-Josh Gordon

Are there long term damaging affects on the brain when alcohol is consumed in moderation?

-bluecloud75, New York

We don't think so. If an adult who is otherwise healthy has no more than 1 drink per day (for women) or 2 per day (for men) the risks of harm appear to be low. We don't know of any evidence that moderate drinking damages the brain.

But, for anyone under age 21, even having a few drinks can interfere with normal adolescent brain development and increase your risk of developing an alcohol problem. It can also increase your risk for injuries, sexual assault, and even deaths—including those from car crashes.

-Aaron White

Are there more negative effects of drinking alcohol at a young age as opposed to adulthood? If so, at which age do the consequences become equal?

-loooooogan, New York

Possibly yes. Drinking at a young age increases the likelihood of developing a problem with alcohol. Also, the young brain is still developing and scientists have shown the effects of alcohol at a young age can alter brain development. By age 25 the brain is fully developed but not before. For this reason, it's important to delay alcohol use at least until the legal drinking age of 21.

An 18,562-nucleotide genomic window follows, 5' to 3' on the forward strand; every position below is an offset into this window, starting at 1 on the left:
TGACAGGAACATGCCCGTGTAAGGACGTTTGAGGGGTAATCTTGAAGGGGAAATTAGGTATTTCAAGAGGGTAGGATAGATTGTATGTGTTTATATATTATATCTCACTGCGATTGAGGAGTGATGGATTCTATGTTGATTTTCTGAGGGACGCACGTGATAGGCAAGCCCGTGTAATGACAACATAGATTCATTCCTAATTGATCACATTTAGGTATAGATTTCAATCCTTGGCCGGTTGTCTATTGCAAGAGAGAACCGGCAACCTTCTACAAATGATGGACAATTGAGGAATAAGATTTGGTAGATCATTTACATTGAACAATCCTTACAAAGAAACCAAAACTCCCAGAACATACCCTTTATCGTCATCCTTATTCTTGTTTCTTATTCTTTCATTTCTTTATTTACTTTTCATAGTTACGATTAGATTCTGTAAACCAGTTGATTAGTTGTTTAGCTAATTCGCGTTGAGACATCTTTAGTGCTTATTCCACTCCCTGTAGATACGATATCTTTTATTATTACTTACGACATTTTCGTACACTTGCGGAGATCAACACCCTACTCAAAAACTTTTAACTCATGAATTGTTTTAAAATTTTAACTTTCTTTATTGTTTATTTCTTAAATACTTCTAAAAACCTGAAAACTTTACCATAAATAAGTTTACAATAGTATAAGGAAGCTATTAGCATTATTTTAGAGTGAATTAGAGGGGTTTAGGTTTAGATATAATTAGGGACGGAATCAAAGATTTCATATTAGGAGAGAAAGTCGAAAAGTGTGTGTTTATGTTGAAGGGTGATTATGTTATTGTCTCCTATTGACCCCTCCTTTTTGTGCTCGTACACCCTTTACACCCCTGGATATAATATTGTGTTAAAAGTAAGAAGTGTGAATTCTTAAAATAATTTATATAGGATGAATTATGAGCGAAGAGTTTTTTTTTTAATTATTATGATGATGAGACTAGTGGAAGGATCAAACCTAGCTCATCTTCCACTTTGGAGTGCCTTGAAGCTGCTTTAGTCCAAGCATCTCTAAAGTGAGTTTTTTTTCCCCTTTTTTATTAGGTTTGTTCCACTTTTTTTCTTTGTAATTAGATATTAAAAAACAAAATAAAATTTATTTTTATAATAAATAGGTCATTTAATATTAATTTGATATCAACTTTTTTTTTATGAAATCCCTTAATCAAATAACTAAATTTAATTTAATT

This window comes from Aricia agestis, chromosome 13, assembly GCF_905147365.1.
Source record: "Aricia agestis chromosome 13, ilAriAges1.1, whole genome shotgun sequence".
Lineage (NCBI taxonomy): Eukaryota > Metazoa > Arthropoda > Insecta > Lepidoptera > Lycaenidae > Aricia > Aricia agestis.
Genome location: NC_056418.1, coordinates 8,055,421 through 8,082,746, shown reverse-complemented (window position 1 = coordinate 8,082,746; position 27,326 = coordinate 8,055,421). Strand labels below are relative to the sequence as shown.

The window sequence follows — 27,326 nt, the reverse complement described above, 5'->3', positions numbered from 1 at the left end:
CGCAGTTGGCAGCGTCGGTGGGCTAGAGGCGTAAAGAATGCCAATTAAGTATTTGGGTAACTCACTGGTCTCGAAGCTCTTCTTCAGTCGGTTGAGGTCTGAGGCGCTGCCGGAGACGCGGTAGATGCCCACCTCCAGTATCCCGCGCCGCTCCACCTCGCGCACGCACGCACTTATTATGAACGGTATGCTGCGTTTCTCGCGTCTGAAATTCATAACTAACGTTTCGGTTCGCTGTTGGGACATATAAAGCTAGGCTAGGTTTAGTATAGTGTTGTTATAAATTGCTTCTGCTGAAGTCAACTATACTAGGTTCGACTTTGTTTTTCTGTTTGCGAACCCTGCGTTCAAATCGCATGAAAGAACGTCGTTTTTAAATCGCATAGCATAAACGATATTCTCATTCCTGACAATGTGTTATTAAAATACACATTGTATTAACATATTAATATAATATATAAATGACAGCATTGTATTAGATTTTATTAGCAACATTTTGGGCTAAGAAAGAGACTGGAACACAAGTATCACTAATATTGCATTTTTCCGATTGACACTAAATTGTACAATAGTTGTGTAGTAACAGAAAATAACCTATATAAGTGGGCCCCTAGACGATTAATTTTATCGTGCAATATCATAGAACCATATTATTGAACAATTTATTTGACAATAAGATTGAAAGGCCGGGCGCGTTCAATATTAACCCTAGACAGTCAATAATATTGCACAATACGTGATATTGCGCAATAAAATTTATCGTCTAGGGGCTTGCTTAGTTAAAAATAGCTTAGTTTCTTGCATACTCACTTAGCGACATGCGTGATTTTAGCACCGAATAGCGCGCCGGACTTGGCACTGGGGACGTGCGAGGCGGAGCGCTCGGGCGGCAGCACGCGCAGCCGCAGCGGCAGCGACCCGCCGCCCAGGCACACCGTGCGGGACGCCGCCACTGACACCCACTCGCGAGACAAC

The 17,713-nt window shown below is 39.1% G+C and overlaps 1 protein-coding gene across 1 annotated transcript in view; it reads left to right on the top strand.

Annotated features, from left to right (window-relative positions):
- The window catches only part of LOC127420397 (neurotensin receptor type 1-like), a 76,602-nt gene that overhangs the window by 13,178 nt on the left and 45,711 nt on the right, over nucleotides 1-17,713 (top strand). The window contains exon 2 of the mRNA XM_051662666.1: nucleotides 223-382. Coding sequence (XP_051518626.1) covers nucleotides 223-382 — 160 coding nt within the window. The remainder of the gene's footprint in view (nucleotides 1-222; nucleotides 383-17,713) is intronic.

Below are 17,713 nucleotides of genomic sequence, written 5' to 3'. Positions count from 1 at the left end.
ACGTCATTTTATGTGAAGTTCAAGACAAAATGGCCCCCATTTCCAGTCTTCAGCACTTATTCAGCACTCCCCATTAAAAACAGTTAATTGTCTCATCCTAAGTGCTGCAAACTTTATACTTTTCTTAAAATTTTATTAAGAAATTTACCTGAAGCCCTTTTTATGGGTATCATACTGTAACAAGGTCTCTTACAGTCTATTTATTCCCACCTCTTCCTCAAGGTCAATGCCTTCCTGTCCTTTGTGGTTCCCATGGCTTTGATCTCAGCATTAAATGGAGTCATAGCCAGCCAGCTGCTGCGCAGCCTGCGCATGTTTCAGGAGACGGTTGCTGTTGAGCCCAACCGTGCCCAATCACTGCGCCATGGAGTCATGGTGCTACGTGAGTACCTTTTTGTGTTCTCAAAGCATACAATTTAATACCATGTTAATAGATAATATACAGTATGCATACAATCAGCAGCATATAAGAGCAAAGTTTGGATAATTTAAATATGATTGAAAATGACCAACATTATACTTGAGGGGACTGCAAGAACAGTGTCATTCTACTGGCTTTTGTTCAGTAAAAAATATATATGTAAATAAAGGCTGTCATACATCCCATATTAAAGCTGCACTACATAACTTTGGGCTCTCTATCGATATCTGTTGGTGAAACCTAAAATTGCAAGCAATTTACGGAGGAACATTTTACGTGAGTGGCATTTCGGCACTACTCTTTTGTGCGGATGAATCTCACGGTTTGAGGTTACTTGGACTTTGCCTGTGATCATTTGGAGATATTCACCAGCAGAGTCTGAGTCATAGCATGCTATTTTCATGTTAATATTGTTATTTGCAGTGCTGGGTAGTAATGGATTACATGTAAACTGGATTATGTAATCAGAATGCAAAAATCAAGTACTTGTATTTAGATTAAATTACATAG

-George Koob

Are there more teens smoking than adults

-Mgomez, Texas

Hey Mgomez- No! It looks like teens are smarter about not smoking than adults :-). In 2015, 11.6% of people between the ages of 12 and 17 used tobacco products, while 31.1% of people over the age of 18 used tobacco products. For more facts about tobacco products, check out https://teens.drugabuse.gov/drug-facts/tobacco-nicotine-e-cigarettes.

-Emily Einstein

Are there more teens smoking than adults?

-Mgomez, Texas

Hi, Mgomez! According to the 2015 National Survey on Drug Use and Health, there is a much higher percentage of adults who smoke than teens. Roughly 27% of folks ages 18-25 reported smoking cigarettes in the month prior to the survey, and 20% of adults ages 26 and older, compared to 4% of kids ages 12-17. It is great that kids are making healthy choices about smoking because tobacco use is the leading preventable cause of disease, disability, and death in the United States. According to the Centers for Disease Control and Prevention, cigarette smoking results in more than 480,000 premature deaths in the United States each year—about 1 in every 5 U.S. deaths—and an additional 16 million people suffer with a serious illness caused by smoking. In fact, for every one person who dies from smoking, about 30 more suffer from at least one serious tobacco-related illness.

-Marsha Lopez

are there some drugs that take effect when you touch them?

-SLC, Other

hey SLC - yes there are some drugs that can enter your system through your skin - such as LSD

-Maureen Boyle

Are there ways to control drug use?

-SVV, Other